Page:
1. Tomorrow and Tomorrow and Tomorrow: A Novel, by Gabrielle Zevin
2. Horse: A Novel, by Geraldine Brooks
3. How to Fall Out of Love Madly, by Jana Casale
1. Crying in H Mart:A Memoir, by Michelle Zauner
2. California: An American History, by John Mack Faragher
3. Cultish: The Language of Fanaticism, by Amanda Montell
1. Verity, by Colleen Hoover
2. The Seven Husbands of Evelyn Hugo: A Novel, by Taylor Jenkins
3. Where the Crawdads Sing, by Delia Owens
1. Putin’s People: How the KGB Took Back Russia and Then Took On the West, by Catherine Belton
2. How to Make Good Things Happen: Know Your Brain, Enhance Your Life, by Marian Rojas Estape
3. The Bomber Mafia: A Dream, a Temptation, and the Longest Night of the Second World War, by Malcom Gladwell
NEW AND NOTABLE RELEASES
Carrie Soto is Back: A Novel, by Taylor Jenkins Reid
Carrie Soto is the best tennis player in the world, and she knows it. By the time she retires in 1989, she holds the record for winning 20 Grand Slam singles titles. But then, in 1994, Nicki Chan comes along. Nicki is on the verge of breaking Carrie’s record, and Carrie decides she can’t let that happen. Reid writes about the game with suspense, transforming a tennis match into a page-turner even for readers who don’t care about sports. Will Carrie win? And, more important, will she finally make time for a life outside of winning? A compulsively readable look at female ambition.
The Bullet That Missed: A Thursday Murder Club Mystery, by Richard Osman
Bestseller Osman’s diverting third Thursday Murder Club mystery delivers laughs along with a nicely woven plot involving fraud, murder, and life in the Kent retirement village of Coopers Chase. At the club’s regular meeting in the Jigsaw Room, the four members decide to tackle the cold case of Bethany Waites. The group’s investigation stirs up a hornet’s nest and leads to another death, a kidnapping, and blackmail. The pace is breezy, the characters are intelligent and varied in their interests and backgrounds, and the humor is often pitched to readers who understand the vagaries of getting older. Osman reliably entertains.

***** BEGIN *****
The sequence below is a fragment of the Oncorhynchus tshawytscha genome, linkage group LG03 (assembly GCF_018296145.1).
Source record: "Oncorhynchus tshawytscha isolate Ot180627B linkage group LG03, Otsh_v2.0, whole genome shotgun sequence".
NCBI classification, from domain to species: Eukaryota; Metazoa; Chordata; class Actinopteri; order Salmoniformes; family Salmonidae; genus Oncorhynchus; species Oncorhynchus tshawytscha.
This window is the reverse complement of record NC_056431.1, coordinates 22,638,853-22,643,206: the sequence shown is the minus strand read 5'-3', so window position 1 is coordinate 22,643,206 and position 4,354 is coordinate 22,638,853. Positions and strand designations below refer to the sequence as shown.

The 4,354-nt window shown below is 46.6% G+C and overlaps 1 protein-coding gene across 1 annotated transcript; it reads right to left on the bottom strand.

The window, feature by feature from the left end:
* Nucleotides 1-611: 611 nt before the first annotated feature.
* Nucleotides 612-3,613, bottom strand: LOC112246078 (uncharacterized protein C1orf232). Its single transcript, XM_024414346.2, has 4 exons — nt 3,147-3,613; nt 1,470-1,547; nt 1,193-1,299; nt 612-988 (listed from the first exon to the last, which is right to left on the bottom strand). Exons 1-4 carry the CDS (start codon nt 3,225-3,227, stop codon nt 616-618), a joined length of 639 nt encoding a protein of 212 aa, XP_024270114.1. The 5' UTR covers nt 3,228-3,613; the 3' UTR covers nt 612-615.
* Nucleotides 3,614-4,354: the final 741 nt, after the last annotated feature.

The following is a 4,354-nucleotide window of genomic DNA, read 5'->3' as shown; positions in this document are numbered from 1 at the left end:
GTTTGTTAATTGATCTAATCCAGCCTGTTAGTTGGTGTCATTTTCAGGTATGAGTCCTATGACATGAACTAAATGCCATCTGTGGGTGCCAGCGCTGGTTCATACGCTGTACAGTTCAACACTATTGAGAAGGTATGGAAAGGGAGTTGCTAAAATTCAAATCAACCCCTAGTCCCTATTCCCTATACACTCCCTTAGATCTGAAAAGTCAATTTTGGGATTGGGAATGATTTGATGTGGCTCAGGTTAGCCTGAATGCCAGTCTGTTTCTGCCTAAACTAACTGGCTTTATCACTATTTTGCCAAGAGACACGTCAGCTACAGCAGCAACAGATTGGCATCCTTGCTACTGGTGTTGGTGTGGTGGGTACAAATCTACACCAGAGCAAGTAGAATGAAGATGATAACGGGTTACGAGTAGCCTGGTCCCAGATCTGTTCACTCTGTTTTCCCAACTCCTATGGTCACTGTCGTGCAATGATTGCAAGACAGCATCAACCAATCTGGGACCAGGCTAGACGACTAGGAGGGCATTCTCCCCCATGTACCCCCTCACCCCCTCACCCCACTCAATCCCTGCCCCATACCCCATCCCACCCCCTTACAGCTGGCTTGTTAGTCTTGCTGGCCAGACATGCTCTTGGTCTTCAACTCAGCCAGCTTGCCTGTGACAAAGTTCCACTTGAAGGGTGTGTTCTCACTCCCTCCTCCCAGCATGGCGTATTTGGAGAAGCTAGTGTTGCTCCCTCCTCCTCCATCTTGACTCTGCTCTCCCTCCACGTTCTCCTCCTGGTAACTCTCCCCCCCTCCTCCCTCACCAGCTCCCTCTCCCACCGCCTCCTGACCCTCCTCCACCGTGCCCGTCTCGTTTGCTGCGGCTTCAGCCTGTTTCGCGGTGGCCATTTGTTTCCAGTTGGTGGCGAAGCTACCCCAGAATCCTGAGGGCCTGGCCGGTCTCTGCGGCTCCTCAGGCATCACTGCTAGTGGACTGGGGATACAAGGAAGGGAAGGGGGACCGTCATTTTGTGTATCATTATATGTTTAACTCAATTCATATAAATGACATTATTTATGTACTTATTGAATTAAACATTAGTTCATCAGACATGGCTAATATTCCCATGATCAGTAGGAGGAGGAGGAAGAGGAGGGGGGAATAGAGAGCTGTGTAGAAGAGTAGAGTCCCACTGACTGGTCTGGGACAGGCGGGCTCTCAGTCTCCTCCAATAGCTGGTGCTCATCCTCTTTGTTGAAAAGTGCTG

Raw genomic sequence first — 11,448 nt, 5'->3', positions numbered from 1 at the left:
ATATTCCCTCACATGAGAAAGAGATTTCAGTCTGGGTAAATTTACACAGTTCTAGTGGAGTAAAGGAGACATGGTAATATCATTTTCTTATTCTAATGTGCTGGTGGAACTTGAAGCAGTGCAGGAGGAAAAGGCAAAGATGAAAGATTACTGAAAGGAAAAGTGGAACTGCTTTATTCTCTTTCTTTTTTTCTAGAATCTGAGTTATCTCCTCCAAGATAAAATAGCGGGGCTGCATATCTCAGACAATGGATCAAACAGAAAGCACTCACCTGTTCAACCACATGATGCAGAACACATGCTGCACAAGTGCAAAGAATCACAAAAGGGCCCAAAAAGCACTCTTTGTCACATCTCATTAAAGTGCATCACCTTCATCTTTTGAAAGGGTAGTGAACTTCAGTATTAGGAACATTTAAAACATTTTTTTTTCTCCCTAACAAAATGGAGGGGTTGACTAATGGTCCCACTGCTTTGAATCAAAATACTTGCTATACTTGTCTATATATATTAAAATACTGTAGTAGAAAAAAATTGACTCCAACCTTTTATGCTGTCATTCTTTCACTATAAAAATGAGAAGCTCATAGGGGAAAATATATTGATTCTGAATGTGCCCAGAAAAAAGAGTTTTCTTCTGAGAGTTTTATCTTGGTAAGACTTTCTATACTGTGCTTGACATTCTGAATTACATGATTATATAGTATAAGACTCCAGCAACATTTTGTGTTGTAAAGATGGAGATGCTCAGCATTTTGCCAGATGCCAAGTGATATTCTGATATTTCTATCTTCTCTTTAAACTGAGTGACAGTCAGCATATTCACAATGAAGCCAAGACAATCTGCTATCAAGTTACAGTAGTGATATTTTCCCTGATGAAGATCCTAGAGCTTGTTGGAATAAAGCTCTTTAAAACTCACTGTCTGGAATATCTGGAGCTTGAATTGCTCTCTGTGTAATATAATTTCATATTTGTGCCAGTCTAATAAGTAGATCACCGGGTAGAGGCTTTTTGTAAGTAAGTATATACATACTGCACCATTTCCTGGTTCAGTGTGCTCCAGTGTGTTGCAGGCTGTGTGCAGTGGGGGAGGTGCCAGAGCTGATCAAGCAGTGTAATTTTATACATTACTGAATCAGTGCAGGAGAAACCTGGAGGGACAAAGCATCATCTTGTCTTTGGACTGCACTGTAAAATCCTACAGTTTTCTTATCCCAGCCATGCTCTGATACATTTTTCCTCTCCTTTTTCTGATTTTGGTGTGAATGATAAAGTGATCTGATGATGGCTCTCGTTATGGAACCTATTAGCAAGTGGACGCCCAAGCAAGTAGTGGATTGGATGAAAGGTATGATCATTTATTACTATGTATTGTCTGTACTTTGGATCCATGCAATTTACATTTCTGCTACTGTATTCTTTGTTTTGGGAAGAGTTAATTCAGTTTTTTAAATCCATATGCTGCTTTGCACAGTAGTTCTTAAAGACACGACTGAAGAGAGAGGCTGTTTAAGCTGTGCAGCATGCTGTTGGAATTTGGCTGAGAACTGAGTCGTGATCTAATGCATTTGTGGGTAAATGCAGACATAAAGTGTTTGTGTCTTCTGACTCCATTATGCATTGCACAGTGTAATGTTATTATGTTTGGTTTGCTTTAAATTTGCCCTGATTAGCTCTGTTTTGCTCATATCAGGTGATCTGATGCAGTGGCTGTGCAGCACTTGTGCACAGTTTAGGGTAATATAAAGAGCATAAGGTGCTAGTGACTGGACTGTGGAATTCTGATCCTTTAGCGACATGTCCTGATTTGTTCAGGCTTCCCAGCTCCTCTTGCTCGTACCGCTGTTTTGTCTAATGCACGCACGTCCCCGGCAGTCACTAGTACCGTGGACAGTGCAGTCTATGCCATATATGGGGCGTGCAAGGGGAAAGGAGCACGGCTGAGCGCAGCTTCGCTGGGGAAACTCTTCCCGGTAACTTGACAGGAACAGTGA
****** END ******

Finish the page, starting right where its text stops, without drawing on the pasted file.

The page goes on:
The Mosquito Bowl: A Game of Life and Death in World War II, by Buzz Bissinger
Bissinger (Friday Night Lights) effortlessly combines sports and military history in this gritty account of a football game played by U.S. Marines on Guadalcanal in December 1944. After months of trash-talking between former collegiate football players in the 4th and 29th regiments of the 6th Marine Division on Guadalcanal, the two sides squared off on the parade ground in t-shirts and dungarees, playing a hard-fought game that devolved into a bloody brawl among the “dirt and pebbles and shards of coral.” The book excels in its sweeping yet fine-grained portraits of how these Marines got to Guadalcanal and in the harrowing descriptions of Pacific Theater combat, including the bloody fight for Sugar Loaf Hill on Okinawa. This is a penetrating tale of courage and sacrifice.
Chris Hsiang can help you find your next book at Books Inc., 2251 Chestnut St., 415-931-3633, booksinc.net.